For those of you who haven’t seen Fresh Off the Boat yet, I really recommend watching it. When I saw the trailer for the series, I was pretty excited because when do ever see a TV show centered on an Asian American family nowadays? All-American Girl (starring Margaret Cho) was the first and last series, and that was 21 years ago!
Anyways, fast forward to when I actually started watching the show. To be honest, I thought it was really boring at first. It started out really slow and I couldn’t see the humor in it (or maybe it was just me). I felt like they were implicitly pointing out some Asian stereotypes in a mocking way, which was conflicting to see because this was supposed to be a TV show about an Asian American family. We don’t all act like that, do we? So when I read an article about Eddie Huang’s (the real one) memoir, I finally understood who the show’s target audience was: white families. [Click here to view article: http://www.vulture.com/2015/01/eddie-huang-fresh-off-the-boat-abc.html%5D. However, this was just the first two episodes, and I was probably too quick to judge.
As I continued watching, I began to realize that the show is actually fighting stereotypes rather than mocking it. There are some things that can’t be avoided: like having immigrant parents who speak with an accent or eating food that may look weird to others. Though, the show taught us that not all Asians have unusual names (the entire family has American names) and that we don’t all lack social skills (Evan gets along with everyone, even adults). Soon enough, I saw my childhood in this series. I related so well to Eddie and the whole idea of trying to find yourself in a place that you’re not used to. Like him, I felt like I had to assimilate in order to fit in. Above all, I saw the concept of an Asian family fighting for the “American dream,” which was the same thing my family had to endure. Finally, there’s something on TV that I can relate to now.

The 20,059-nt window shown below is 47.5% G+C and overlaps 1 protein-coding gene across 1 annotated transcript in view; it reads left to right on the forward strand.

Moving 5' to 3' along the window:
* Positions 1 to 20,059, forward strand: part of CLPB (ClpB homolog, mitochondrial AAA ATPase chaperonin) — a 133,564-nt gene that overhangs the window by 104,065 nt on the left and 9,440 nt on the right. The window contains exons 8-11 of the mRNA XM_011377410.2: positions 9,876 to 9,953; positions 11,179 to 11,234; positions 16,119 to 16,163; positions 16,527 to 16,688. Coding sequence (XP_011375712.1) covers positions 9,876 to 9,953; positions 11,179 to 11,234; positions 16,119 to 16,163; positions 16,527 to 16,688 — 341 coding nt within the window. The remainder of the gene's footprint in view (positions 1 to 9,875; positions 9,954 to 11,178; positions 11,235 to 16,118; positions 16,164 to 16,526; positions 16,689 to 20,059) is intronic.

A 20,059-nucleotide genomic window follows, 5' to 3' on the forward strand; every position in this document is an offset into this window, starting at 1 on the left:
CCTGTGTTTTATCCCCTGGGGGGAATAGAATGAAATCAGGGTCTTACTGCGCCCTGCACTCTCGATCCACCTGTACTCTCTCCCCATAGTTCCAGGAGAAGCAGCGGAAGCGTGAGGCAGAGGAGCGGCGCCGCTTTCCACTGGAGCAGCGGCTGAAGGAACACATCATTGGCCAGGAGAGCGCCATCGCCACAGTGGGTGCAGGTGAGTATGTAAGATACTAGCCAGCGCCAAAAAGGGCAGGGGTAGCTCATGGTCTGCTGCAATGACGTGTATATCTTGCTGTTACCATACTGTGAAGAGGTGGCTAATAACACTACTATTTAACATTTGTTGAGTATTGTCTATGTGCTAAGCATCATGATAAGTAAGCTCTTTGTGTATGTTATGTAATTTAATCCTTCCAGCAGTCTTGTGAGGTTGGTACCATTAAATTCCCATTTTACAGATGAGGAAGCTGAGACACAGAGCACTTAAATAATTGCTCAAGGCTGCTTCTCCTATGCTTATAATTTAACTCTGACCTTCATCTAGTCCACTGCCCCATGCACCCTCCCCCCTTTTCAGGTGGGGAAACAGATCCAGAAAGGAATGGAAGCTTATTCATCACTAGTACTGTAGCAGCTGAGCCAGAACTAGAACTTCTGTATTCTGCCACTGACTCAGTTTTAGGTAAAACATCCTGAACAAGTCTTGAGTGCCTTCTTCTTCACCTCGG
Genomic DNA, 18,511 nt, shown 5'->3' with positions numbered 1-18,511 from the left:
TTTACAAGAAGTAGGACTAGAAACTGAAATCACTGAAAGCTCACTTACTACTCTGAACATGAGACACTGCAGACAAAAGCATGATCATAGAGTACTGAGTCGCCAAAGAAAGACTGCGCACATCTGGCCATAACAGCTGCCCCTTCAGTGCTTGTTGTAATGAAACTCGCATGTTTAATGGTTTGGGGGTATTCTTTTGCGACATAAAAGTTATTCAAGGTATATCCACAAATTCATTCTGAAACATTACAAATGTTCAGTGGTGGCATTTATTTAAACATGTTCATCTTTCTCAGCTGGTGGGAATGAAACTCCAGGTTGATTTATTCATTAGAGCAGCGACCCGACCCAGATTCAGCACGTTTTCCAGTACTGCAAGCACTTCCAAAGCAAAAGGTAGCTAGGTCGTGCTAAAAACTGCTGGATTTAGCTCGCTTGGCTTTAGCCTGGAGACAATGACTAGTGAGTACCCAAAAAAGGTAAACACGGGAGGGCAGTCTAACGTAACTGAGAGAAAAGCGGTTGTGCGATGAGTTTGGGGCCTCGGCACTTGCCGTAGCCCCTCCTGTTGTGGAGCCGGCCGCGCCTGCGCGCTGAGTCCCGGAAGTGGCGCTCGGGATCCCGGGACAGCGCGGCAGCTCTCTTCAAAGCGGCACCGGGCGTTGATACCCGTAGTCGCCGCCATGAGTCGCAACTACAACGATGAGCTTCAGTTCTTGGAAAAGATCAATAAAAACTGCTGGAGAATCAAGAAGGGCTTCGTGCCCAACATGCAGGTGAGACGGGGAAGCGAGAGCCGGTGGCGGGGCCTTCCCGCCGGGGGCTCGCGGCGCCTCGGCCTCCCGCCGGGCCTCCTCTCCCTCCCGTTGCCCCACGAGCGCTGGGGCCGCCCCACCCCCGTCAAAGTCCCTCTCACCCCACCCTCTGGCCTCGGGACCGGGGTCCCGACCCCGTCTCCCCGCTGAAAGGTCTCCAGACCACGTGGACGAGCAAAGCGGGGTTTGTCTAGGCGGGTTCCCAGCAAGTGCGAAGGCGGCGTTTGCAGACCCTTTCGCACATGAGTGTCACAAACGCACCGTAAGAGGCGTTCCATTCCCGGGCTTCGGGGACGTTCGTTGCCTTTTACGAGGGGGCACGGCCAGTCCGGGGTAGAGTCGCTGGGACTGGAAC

Fresh Off the Boat is something we, as Asian Americans, need. For the most part, there just aren’t enough Asian movies or shows on TV. Second, and most importantly, it’s about time that an accurate Asian representation is shown to everyone else (and not just Asians). This helps to decrease stereotypes and discriminatory actions. I’m not saying it’ll eliminate it completely but it can at least change the point of views that others have about Asian Americans. It’s a good thing that Fresh Off the Boat was able to continue after it’s first season, so I really hope it does succeed and go beyond our expectations. I’m really looking forward to what the producers have in stored for season two.